To walk within a city where a temple was built by King Herod the Great, to touch the giant stones that held the prayers and dreams of thousands over centuries and touch a wall that still prevails after its temple within was destroyed by Babylonians and burnt by Romans in BC times, this was a journey into history’s most significant city. No matter which God you hold dear, I don’t believe that anyone can visit Jerusalem’s old city and remain unchanged by this sacred place.
This is one place on earth which Christians, Jews and Muslims deem holy. It is said to be the place where God chose his Divine Presence to rest, where God gathered the dust to create Adam, the area where Muhammad ascended to heaven and where Abraham offered Isaac to God on Mount Moriah.
One of the first and busiest places I visited in the Old City was the Western (Wailing) Wall. It was one of the four walls Herod the Great built to support the plaza on which the Temple stood. It was originally 27 metres high with 18 metres into the ground below. Male Orthodox Jews with untrimmed beards, payots (sidelocks) and yarmulke’s atop their heads pray to one side of the wall whilst visitors wrote their wishes and prayers on paper and slipped them into the cracks of these giant stones as many had done throughout the ages.
I disliked travelling in a big group but this was the way I would see most of Jerusalem, with 32 members of our volunteer performing arts crew in tow. Our leader mumbled about the significance of each landmark, church and building, but soon her voice faded away as I began to remember places, mountains and areas mentioned in the bible. As a Christian there is probably nothing more exciting than seeing bible stories coming alive before your very eyes and being able to place the Kings, soldiers, women and heroes of the book first read to you as a child.
I was too busy listening to the sounds of people bartering in the side-walk markets and smelling the freshly made food to realise that we were walking along the Via Dolorosa (Way of Grief/Suffering). This 600 meter pathway winding westward through the Old City from Lion’s Gate to the Church of the Holy Sepulchre has been marked as the way Jesus walked with a cross on his back towards his crucifixion. I looked up to see various stations of His journey marked by plaques or sculptures on the wall. Some markings include places where he’d fallen, others where he had spoken to his mother and women of Jerusalem and where one man attempted to help him carry the load. I tried to imagine what this route may have looked like sans the loud vendors, colourful scarves hanging from stalls and tourists bargaining for better deals.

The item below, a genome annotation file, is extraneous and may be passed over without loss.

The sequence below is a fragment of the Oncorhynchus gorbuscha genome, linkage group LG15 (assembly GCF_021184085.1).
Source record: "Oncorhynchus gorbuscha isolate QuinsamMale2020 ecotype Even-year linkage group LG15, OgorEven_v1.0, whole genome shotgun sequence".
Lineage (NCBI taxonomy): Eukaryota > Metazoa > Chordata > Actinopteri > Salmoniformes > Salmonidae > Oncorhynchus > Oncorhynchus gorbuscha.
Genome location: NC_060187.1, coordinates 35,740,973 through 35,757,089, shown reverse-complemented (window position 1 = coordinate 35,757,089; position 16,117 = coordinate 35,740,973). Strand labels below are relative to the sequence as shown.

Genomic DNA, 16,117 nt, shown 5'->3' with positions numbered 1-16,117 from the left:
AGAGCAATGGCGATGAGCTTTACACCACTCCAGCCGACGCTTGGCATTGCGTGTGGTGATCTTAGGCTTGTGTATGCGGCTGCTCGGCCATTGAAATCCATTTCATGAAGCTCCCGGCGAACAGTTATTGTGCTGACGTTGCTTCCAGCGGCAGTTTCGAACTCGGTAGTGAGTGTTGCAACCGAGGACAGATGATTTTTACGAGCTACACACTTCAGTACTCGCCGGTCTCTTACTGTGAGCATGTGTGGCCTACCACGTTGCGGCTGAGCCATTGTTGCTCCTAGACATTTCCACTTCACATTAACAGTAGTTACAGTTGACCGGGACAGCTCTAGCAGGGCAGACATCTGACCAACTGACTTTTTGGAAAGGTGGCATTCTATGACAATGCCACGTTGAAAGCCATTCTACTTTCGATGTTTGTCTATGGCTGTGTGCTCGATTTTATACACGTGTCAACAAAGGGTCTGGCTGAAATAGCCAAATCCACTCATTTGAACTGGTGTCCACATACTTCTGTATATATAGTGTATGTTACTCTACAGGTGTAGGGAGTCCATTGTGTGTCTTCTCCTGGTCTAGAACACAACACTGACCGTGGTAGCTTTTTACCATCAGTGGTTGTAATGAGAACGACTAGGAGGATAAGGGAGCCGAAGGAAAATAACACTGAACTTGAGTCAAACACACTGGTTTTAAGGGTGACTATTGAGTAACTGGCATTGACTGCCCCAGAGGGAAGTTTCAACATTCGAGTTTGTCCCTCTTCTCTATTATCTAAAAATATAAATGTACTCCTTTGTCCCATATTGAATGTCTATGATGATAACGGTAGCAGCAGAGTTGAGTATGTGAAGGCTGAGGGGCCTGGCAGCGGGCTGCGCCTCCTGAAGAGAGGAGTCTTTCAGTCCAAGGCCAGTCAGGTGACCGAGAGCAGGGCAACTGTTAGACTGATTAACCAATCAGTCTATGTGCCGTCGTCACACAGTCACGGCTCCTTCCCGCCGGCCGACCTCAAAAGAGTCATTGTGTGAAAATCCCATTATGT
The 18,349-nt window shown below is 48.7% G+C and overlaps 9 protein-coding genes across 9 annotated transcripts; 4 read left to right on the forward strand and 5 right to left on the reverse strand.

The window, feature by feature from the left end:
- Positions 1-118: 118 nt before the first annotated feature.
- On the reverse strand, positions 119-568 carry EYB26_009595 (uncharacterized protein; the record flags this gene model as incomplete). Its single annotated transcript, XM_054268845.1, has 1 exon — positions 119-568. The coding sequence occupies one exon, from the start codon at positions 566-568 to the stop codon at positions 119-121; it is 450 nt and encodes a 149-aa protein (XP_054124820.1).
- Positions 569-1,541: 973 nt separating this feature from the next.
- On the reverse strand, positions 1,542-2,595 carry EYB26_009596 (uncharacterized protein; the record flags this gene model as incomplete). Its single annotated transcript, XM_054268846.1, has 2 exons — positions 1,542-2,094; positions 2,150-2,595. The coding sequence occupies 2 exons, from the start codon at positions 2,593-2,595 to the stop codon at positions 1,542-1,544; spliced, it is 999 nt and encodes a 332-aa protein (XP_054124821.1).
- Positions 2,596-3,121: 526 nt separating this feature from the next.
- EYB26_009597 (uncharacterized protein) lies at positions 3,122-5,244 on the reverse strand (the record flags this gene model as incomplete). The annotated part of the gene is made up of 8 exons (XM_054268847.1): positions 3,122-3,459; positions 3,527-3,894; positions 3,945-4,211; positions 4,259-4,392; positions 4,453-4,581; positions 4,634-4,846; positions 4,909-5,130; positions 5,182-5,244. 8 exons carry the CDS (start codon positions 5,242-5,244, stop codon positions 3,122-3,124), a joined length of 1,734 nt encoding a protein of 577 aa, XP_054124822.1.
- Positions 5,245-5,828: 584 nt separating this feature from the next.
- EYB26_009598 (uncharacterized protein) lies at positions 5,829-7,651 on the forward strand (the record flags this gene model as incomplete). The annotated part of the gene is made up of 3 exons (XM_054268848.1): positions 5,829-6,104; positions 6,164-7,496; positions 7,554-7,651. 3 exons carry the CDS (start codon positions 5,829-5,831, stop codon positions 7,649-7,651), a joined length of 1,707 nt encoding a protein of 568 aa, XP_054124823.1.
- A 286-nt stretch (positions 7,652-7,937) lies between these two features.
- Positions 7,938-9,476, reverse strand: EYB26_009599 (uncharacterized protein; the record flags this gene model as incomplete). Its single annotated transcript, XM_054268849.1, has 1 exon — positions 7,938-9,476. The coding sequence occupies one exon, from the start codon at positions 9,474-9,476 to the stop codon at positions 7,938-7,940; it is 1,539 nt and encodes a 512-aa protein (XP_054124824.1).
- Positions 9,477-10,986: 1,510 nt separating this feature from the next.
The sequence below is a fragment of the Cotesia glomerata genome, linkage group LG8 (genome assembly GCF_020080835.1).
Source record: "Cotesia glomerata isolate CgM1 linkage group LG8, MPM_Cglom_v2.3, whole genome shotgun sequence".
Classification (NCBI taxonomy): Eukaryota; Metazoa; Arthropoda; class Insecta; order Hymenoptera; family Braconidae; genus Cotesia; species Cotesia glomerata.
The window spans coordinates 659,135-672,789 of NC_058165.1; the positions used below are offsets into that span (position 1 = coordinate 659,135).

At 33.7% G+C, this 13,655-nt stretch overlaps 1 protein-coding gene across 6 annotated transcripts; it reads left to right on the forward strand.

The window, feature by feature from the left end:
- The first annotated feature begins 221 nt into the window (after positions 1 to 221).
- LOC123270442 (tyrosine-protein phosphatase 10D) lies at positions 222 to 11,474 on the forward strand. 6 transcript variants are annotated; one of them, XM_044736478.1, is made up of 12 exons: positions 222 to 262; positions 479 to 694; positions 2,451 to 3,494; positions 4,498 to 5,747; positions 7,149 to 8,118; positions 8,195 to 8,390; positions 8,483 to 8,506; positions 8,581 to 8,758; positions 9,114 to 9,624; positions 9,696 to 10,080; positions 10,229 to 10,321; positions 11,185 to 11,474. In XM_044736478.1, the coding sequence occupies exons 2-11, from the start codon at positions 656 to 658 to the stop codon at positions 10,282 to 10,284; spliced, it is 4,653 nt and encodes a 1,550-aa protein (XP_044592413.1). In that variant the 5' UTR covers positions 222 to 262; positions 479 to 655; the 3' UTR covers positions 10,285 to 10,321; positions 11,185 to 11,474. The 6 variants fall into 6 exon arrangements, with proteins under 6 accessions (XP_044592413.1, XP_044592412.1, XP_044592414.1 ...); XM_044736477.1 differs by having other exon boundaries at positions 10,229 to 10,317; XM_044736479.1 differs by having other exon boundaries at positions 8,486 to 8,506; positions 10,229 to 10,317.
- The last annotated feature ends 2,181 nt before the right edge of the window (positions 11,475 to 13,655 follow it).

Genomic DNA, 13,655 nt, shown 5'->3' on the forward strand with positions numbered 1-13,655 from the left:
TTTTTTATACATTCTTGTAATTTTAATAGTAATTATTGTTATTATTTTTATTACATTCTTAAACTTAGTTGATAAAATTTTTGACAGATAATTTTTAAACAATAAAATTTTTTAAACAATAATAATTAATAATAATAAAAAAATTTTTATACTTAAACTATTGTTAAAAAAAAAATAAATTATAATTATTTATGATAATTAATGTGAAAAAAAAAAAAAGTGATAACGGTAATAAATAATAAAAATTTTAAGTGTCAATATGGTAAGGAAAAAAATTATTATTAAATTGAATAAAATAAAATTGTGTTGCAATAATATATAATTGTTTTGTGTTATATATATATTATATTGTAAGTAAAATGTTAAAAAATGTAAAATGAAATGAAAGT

The station where Jesus fell along the Via Dolorosa.
We walked up a steep road leading up the Mount of Olives, a mountain that since biblical times has seen Jews being buried here. The sun blazed down on us and I tried to find shade beneath a tree whose branches reached out over a church’s walls. Over 150 000 graves had replaced the olive groves which once grew there and rock-cut tombs carved from the soft chalk and hard flint rock covered the mountainside. The most well-known one being the ‘Tomb of Prophets’ said to be the final resting place of Hebrew prophets Haggai, Zechariah and Malachi.
The Mount of Olives which holds the tombs of many a prophet and overlooks the temple walls.
From within the walls of Dominus Flevit, a Roman Catholic Church, I looked out over the old Jerusalem and saw what many once and still call the world’s epi-centre. The Church of all Nations beside the Garden of Gethsemene boasted some of the most pristine murals of biblical times. When researched; the olive groves were found to be the oldest known in history and were planted from the same parent plant. The gospels state that this was the garden where Jesus prayed the night before he was crucified.
We drove around Jerusalem and Bethlehem, stood in the Sea of Galilee, met Bedouin people in the desert where Jesus had fasted for 40 days and nights, visited the town of Capernaum with remaining wine presses and ancient tools, stood atop Mount Carmel and saw a hill shaped like a skull. Whilst it’s easy to get bogged down by the vast amount to visit churches all built to mark significant spots and vast disagreements on where events really took place, the magic of Jerusalem lies beyond this. Getting left behind due to a visa mishap was probably the best thing that happened to me in Israel. The group flew on ahead to Athens and I explored the inner city alone. I sipped espresso within the walls; I saw the last rays of sun go down from Mount Zion and marveled at the Tower of David once built to strengthen an area of weakness in the Old City’s defense.
I walked over the cobbled streets where so many had done so before me. I stood beside walls which had been destroyed and rebuilt continually through a history which saw Canaanite’s, Egyptians, Romans, Babylonians, Persians and more fight over this holy land. And strangely enough it was here in this city besieged 23 times, attacked 55 times and captured and recaptured 44 times, that I found a surreal peace.
What was YOUR impression of Jerusalem?
All the vendors selling their wares within the temple walls.
View from the Mount of Olives.
A family lighting candles in a church.
An Ethiopian priest who leads a congregation in old Jerusalem.
Church of the Holy Sepulchre
Murals adorning the walls of the Church of the Nations beside the Garden of Gethsemene.
Looking out over Jerusalem through the window of the Roman Catholic Church, Dominus Flevit.
Touring through the churches.
Sunshine in the old city.
Myself with friends, Taylor and Anna, along the Via Dolorosa.
A worshiper inside a church.
All photos are my own and subject to copyright.